In the early, online edition of the Proceedings of the National Academy of Sciences, researchers from the US and Thailand used transposon-mediated mutagenesis sequencing to tally up the genes required for growth by the opportunistic pathogen Pseudomonas aeruginosa in half a dozen different growth conditions. After developing more than a dozen mutant P. aeruginosa pools, they grew the bugs on six types of media — including medium based on cystic fibrosis patient sputum — and used sequencing to narrow in on 352 essential P. aeruginosa genes and almost 200 more genes that were required under particular growth conditions. For instance, the study's author note that "compared with Escherichia coli, P. aeruginosa is highly vulnerable to mutations disrupting central carbon-energy metabolism and reactive oxygen defenses."
A team from the UK, Italy, and the US describe widespread copy number variation within a gene called DMBT1, which codes for a human salivary agglutinin protein that helps cavity-causing bacteria and other microbes stick to the surface of human teeth. Using a quantitative PCR test, the researchers performed a more detailed analysis on copy number gains and losses that had been detected in and around the DMBT1 genome by tiling array comparative genomic hybridization. Their results suggest that the CNV mutation rate is high in the region, with cross-population CNV patterns corresponding with agricultural development in different parts of the world.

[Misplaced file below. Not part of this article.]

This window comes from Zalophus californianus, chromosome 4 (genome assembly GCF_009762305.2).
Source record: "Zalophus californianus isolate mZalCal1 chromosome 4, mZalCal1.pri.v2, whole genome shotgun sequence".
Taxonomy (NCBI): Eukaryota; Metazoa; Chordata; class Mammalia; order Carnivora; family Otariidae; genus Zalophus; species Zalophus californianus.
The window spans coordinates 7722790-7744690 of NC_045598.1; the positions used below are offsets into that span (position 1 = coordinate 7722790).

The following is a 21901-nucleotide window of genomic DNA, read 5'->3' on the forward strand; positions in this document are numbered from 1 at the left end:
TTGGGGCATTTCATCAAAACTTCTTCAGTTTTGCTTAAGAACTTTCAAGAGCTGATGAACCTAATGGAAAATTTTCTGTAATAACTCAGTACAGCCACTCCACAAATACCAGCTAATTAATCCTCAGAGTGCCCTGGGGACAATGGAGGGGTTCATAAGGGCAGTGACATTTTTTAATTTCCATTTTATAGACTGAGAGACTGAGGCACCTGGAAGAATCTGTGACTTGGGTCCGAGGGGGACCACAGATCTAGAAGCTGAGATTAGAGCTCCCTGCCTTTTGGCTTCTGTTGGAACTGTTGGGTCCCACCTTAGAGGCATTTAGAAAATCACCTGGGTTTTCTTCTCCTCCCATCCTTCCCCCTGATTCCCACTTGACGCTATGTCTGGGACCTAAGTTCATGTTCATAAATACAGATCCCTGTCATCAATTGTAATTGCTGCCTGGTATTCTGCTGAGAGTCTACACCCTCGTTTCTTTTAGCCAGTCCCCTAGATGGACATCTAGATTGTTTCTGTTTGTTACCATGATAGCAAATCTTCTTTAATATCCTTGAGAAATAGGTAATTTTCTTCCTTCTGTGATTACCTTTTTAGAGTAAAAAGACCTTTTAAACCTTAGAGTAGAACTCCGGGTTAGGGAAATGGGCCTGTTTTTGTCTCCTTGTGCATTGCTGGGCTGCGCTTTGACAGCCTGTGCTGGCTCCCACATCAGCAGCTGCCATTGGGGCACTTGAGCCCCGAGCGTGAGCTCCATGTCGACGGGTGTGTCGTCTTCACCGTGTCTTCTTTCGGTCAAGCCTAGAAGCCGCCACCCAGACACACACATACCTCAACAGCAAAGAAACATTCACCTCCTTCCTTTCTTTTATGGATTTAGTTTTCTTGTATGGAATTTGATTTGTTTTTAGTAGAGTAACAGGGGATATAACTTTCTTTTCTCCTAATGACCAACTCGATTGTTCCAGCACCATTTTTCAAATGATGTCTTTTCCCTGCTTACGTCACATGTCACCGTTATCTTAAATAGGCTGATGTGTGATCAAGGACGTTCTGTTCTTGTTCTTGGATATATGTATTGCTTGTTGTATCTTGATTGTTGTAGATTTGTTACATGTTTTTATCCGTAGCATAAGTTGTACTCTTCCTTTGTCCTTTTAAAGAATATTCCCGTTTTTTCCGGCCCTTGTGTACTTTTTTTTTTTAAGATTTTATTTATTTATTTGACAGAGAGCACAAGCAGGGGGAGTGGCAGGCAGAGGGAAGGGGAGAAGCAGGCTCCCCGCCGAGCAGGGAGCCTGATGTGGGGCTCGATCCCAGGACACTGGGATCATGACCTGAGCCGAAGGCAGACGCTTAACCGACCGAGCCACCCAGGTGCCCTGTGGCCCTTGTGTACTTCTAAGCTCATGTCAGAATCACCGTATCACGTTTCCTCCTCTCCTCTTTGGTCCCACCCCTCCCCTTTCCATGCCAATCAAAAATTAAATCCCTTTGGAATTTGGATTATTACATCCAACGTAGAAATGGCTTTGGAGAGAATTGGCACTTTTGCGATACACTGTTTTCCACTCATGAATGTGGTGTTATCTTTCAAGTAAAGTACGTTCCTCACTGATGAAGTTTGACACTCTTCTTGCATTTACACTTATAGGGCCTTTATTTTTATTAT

Finally, researchers from the University of Utah and elsewhere present a possible role for small, nucleolar RNAs, or snoRNAs, in a mouse metabolic stress response pathway that hinges on the action of an enzyme called protein kinase RNA-activated (PKR), which is also known to respond to immune triggers such as double-stranded viral RNA in other mammals. The team used RNA immunoprecipitation sequencing to identify molecules that interact with wild type or mutant versions of PKR in mouse cells following metabolic stress. The search uncovered an over-representation of snoRNAs, which appeared capable of activating PKR in the group's follow-up experiments.